# How to efficiently do a martix multiplication?

Hello!
I’m a Julia beginner and I’d like to know is there any way to make this code more memory efficient?

function myAllocTest()
p = rand(50,1);
A = rand(50,50);
W = similar(A);
D = similar(A);
m = 2.0

for i=1:50
p = D[i:end, i]
D[i:end, :] = D[i:end, :] - (m*p)*(p'*D[i:end,:])
W[:, i:end] = W[:, i:end] - (W[:,i:end]*p)*(m*p)';
end
end

Actualy my results for code above are 1.473 s (1187000 allocations: 4.01 GiB)

I tried so far:

• to add @views macro before matrix multiplication and it gave me a better results:
827.542 ms (1297000 allocations: 2.10 GiB)

• to make a mutable structure (result wasn’t so good)

• I heared that mul!(out, A, B) are really efficient, but I don’t exactly know how can I use this method in my example.

I think that you know a few really good tips how to accelerate this code (the most important for me is a memory efficient - actualy 4GB or 2GB it’s really big amount).

Thank you very much for reading and clues!

I get

ERROR: LoadError: UndefVarError: R not defined

I’m sorry - one matrix was not updated. I did it and now it’s working fine. It’s important to type using BenchmarkTools

What exactly are you timing?

As @sgaure points out, R is not defined within myAllocTest.
I assume you could add R = similar(A) within the function, but I couldn’t replicate the timings.

using BenchmarkTools

function myAllocTest()
p = rand(50,1);
A = rand(50,50);
W = similar(A);
D = similar(A);
R = similar(A);
m = 2.0

for i=1:50
p = D[i:end, i]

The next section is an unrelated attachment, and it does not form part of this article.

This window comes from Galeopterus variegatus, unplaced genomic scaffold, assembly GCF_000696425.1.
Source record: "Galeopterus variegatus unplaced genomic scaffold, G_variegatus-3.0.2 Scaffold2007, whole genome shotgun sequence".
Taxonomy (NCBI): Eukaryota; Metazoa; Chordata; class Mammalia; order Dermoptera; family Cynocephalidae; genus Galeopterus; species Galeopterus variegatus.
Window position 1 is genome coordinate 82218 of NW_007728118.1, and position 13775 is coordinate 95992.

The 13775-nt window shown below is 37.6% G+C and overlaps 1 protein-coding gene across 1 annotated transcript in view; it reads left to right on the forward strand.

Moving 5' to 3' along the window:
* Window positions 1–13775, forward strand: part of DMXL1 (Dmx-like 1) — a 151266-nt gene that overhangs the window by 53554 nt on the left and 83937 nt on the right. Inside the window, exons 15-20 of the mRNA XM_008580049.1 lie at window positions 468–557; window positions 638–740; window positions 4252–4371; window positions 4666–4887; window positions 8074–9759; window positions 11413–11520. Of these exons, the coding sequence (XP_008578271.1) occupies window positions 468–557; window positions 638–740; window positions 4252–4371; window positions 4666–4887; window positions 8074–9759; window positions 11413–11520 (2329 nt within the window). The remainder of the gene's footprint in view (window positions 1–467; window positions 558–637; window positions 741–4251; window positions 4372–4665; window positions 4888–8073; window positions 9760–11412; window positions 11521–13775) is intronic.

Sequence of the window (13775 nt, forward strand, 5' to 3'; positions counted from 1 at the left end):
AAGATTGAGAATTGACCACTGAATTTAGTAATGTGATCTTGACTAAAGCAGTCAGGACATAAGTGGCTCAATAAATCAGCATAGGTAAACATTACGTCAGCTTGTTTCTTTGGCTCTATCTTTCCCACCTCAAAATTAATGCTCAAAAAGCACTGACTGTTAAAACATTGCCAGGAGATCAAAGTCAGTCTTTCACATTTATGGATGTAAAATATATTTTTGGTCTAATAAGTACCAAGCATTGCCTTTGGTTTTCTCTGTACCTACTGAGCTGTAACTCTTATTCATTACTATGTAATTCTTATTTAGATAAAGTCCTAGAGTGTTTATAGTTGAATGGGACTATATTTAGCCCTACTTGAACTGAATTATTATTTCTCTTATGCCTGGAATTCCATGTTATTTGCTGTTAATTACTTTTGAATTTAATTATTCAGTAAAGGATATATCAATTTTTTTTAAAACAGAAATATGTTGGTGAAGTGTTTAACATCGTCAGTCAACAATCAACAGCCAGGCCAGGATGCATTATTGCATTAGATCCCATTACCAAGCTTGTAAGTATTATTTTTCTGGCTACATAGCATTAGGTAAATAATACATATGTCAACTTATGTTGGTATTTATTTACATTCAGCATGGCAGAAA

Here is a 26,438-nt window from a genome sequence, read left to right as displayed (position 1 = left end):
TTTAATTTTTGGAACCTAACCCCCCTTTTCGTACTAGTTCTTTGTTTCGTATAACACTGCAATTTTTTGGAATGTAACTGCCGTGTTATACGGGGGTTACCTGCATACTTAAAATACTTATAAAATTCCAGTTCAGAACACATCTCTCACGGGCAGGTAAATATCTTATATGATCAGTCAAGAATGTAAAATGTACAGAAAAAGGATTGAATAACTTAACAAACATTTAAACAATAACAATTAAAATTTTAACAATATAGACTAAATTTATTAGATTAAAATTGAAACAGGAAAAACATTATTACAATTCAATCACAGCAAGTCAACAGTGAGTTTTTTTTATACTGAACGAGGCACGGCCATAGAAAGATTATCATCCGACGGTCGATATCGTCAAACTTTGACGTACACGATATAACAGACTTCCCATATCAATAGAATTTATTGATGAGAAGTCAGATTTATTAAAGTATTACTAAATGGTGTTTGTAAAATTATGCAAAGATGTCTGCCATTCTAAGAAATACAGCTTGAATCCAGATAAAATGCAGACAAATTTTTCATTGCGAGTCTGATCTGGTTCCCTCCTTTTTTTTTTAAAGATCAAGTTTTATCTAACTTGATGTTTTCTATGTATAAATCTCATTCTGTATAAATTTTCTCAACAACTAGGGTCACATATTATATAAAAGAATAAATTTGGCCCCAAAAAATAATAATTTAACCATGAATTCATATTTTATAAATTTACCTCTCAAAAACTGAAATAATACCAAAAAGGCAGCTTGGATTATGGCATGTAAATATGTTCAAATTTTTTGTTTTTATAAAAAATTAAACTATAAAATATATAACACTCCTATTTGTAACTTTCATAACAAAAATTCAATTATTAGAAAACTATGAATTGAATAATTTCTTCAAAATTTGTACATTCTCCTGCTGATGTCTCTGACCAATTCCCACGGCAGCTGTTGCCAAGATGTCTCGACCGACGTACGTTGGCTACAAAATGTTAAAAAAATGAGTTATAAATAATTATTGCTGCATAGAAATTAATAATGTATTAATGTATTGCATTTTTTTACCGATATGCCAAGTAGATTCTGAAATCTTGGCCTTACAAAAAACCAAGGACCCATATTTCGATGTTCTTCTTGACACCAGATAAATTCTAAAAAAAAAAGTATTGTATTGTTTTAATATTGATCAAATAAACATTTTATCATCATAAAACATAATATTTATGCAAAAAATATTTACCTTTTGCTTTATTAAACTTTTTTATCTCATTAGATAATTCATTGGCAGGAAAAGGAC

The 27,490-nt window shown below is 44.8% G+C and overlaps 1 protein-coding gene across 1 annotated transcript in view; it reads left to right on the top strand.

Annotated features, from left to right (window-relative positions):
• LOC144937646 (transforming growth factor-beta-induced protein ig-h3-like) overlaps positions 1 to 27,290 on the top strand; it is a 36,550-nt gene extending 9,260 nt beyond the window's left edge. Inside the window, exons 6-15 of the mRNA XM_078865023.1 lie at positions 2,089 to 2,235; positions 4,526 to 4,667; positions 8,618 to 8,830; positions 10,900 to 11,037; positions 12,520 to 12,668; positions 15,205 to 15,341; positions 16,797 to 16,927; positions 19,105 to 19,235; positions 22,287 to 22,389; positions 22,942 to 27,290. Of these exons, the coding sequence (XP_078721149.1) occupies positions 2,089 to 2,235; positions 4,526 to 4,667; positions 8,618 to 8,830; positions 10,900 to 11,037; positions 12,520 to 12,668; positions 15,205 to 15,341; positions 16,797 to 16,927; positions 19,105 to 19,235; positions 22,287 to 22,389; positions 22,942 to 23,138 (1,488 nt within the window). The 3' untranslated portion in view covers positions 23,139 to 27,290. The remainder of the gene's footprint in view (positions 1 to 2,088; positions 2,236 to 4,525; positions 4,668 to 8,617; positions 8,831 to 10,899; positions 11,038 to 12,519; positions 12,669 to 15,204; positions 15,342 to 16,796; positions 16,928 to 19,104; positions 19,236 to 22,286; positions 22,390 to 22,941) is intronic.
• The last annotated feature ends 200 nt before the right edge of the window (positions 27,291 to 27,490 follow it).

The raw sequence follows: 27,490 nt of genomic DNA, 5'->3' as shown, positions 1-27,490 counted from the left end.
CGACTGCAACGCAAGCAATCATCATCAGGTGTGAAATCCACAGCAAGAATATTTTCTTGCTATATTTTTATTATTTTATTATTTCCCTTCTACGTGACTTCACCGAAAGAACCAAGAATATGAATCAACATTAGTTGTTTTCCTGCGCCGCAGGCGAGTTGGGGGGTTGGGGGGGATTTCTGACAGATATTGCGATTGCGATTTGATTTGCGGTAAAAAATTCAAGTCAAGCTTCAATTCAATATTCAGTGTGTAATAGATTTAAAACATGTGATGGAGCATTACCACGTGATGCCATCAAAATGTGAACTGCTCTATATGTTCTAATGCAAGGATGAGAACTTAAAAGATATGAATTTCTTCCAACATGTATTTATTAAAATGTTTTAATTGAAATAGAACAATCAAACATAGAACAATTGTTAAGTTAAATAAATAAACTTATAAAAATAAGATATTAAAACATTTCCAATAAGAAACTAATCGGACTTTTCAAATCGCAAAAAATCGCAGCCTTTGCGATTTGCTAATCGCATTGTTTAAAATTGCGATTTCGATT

D[i:end, :] = D[i:end, :] - (m*p)*(p'*R[i:end,:])
W[:, i:end] = W[:, i:end] - (W[:,i:end]*p)*(m*p)';
end
end

@btime myAllocTest() # 1.003 ms (839 allocations: 4.11 MiB)

A small portion of the time goes to allocating the matrices initially, which I don’t think you want to measure. You could separate this into two functions.

using BenchmarkTools

function mytest!(W,D,R,m)
for i = 1:50
p = D[i:end, i]
D[i:end, :] .-= (m*p) * (p' * R[i:end,:])
W[:, i:end] .-= (W[:, i:end] * p) * (m*p)'
end
end

function bench()
W, D, R = (rand(50,50) for _ in 1:3)
m = 2.0
@btime mytest!(\$W, \$D, \$R, \$m)
end

bench() # 711.449 μs (710 allocations: 3.05 MiB)

I get

370.069 μs (449 allocations: 2.11 MiB)

when I put a @views in front of for, and 670 μs without @views.
But I wonder, your matrices W and D are uninitialized (similar(A) creates uninitialized arrays of the same shape as A), that is, there can be NaNs there. On some cpus and OSs, depending on how things are compiled, NaNs can create various speed problems.

And it is a good idea to separate allocation from computation in a test like this, like @eliassno suggests.

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I’d like to do minimalize memory allocation of this function. I’m timing:
@btime for i=1:1000 myAllocTest(); end

This is only an example function. I have to use similar function many times for example 1000 or more (To QR decomposition of given matrix)

Oh, it’s a really good suggestion I have to try - to separate allocation from computation, thank you.